7. “You Don’t Know JS” by Kyle Simpson

This one is really a series of books — all of them similar in style and scope, some of them bigger than others, and all of them very good.

I have been programming in JavaScript for a long time. I have studied multiple versions of the JavaScript specifications, and followed the development of new versions of the specification closely, yet Kyle’s deep fascination with exploring all the little nooks and crannies managed to uncover many bits of the language that I had not yet discovered or explored.

If you thought “The Definitive Guide” was a deep dive, break out your scuba gear and prep your deep sea submersible ocean explorer. You’re about to see some JavaScript species no human has ever encountered before (well, before this series was written, anyway).

What you won’t find in this series is a lot of talk about software architecture, deep programmer wisdom, or an abundance of software design principles that will easily span many different languages. But it will certainly help you gain a new appreciation and a deeper understanding of JavaScript. Kyle’s singular focus on deep diving into language features is a rare treasure that I imagine even the TC39 team could learn something from.

8. “JavaScript Allongé: The Six Edition” by Reginald Braithwaite

JavaScript Allongé in its essence is a book about thinking in functions. Building flexible software from small, decoupled units.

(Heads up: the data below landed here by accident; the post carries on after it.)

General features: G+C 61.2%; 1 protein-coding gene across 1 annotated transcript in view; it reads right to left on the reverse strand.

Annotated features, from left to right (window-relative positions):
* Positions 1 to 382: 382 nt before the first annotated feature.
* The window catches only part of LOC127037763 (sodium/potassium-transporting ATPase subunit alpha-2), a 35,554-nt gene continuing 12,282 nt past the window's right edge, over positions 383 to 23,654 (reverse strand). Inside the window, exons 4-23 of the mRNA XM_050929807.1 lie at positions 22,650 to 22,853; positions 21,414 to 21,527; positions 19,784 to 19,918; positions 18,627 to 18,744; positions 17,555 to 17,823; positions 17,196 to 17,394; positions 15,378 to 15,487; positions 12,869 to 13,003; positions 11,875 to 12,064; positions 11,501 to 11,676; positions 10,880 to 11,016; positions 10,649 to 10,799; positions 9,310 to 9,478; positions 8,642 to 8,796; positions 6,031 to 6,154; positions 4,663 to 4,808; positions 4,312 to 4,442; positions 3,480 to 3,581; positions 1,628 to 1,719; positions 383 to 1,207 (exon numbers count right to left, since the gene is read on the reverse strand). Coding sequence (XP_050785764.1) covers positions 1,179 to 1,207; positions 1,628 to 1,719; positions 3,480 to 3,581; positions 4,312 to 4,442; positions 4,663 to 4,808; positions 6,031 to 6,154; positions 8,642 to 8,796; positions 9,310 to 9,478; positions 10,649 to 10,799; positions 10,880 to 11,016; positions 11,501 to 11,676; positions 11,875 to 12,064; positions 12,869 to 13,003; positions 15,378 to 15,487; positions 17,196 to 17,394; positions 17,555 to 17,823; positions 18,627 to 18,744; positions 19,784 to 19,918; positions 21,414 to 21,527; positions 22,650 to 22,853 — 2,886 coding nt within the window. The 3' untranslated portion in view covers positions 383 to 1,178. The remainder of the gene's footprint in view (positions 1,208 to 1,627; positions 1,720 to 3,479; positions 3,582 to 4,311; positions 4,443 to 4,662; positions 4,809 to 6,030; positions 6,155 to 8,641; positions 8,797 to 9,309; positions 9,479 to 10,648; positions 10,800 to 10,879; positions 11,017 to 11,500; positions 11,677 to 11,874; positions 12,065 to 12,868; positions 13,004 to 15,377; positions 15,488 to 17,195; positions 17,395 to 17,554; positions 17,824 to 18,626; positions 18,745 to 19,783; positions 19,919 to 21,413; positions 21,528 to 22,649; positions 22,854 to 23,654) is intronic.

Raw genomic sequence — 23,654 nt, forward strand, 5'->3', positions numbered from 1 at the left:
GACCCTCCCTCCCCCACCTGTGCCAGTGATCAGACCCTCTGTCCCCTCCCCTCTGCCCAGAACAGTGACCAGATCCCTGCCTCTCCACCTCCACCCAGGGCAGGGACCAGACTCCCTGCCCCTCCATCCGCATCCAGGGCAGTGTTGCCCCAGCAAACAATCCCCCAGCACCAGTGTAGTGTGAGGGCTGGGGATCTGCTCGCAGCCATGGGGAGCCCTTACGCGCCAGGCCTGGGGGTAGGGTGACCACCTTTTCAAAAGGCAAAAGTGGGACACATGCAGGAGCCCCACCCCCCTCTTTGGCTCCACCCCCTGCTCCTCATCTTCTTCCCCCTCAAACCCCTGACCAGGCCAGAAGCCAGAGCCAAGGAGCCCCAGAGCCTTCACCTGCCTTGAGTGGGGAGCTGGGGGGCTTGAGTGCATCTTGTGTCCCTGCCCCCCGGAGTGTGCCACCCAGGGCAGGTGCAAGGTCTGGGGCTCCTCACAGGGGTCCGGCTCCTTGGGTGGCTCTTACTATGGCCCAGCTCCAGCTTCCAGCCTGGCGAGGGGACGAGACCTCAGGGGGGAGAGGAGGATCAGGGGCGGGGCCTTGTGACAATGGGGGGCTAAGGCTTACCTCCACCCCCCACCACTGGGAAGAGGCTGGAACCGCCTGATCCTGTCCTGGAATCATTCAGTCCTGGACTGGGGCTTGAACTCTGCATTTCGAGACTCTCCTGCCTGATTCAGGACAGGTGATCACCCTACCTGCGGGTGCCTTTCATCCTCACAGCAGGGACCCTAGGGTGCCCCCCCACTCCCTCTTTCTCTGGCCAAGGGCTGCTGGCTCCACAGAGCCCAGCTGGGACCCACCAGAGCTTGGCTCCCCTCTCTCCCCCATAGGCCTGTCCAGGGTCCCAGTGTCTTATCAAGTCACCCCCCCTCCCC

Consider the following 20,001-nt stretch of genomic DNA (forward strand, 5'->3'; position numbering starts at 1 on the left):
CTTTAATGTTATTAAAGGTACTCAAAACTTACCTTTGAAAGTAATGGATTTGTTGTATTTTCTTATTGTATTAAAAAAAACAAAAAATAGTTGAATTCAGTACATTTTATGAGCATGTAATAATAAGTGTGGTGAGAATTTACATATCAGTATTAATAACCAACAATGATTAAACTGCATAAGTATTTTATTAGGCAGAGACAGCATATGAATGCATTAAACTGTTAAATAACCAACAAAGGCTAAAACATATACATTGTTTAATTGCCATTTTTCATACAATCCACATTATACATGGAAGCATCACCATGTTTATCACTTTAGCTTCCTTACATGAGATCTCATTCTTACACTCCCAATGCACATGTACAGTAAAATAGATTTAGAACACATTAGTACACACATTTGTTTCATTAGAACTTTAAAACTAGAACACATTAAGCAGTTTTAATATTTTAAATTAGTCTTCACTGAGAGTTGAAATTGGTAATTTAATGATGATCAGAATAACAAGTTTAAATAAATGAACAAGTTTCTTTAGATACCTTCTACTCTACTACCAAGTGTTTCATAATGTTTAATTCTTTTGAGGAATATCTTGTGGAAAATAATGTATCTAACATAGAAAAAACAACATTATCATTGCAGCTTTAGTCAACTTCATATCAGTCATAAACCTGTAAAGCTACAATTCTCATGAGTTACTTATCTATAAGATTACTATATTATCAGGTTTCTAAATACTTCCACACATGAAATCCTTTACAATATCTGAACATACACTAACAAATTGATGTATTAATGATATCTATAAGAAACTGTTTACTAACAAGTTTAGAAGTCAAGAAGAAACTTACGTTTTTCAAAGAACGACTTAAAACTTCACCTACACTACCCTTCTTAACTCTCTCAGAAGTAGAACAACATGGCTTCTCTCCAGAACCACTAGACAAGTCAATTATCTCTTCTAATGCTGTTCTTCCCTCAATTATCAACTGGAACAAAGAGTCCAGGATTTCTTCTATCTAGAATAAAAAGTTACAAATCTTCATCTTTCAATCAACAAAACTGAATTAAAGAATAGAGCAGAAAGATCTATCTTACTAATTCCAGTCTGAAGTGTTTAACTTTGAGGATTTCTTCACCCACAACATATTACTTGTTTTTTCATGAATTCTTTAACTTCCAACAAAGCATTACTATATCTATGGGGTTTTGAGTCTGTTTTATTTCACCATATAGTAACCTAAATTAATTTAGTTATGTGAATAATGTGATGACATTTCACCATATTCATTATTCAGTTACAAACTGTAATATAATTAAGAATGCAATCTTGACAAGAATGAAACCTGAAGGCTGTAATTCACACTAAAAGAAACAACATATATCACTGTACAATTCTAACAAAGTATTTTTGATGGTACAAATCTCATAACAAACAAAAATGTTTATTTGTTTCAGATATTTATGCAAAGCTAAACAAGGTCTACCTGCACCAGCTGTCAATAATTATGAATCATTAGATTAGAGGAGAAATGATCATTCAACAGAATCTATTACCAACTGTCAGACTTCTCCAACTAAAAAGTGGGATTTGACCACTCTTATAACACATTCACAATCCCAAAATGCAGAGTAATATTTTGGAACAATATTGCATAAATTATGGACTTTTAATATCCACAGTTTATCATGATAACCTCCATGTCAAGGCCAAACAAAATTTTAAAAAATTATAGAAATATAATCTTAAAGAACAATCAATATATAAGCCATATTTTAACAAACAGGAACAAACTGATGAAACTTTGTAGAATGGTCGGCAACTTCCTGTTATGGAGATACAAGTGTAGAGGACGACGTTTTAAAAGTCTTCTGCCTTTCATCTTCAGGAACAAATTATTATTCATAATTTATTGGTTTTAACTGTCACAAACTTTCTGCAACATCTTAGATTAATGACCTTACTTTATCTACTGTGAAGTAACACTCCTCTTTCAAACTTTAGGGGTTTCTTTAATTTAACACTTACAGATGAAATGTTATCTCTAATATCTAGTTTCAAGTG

That said, it tries not to be overly prescriptive or opinionated. To borrow from the introduction:

“JavaScript Allongé does not attempt to address the question of JavaScript best practices in the wider context of software development, because JavaScript Allongé isn’t a book about practicing, it’s a book about thinking.”

As you read the book, you’ll realize that the author keeps his promises. This should definitely not be the first JavaScript book you read. Reginald introduces simple concepts like `const` by slow building through intermediate function scope topics like IIFE and closures, after demonstrating partial applications and curried function expressions.

Most introductory JavaScript books wisely begin by talking about values and how to represent those values with bindings using `var`, `let`, or `const`. Reginald flips the beat for good reason — he’ll have your brain dancing. The book is trying to help you think differently and deeply about functions, and it works.

You should read it after you have a working familiarity with JavaScript, when you’re ready to start exploring how to combine functional and object oriented programming techniques to build JavaScript applications.

9. “Professor Frisby’s Mostly Adequate Guide to Functional Programming” by Brian Lonsdorf

This book is unfinished. Read it anyway.

No, you’re not stupid. It’s hard to learn functional programming. I’ve been slowly learning over the course of many years, and I feel like I’ve barely scratched the surface (I’ve accepted that this feeling never really goes away). Luckily, Professor Frisby is a wonderful guide.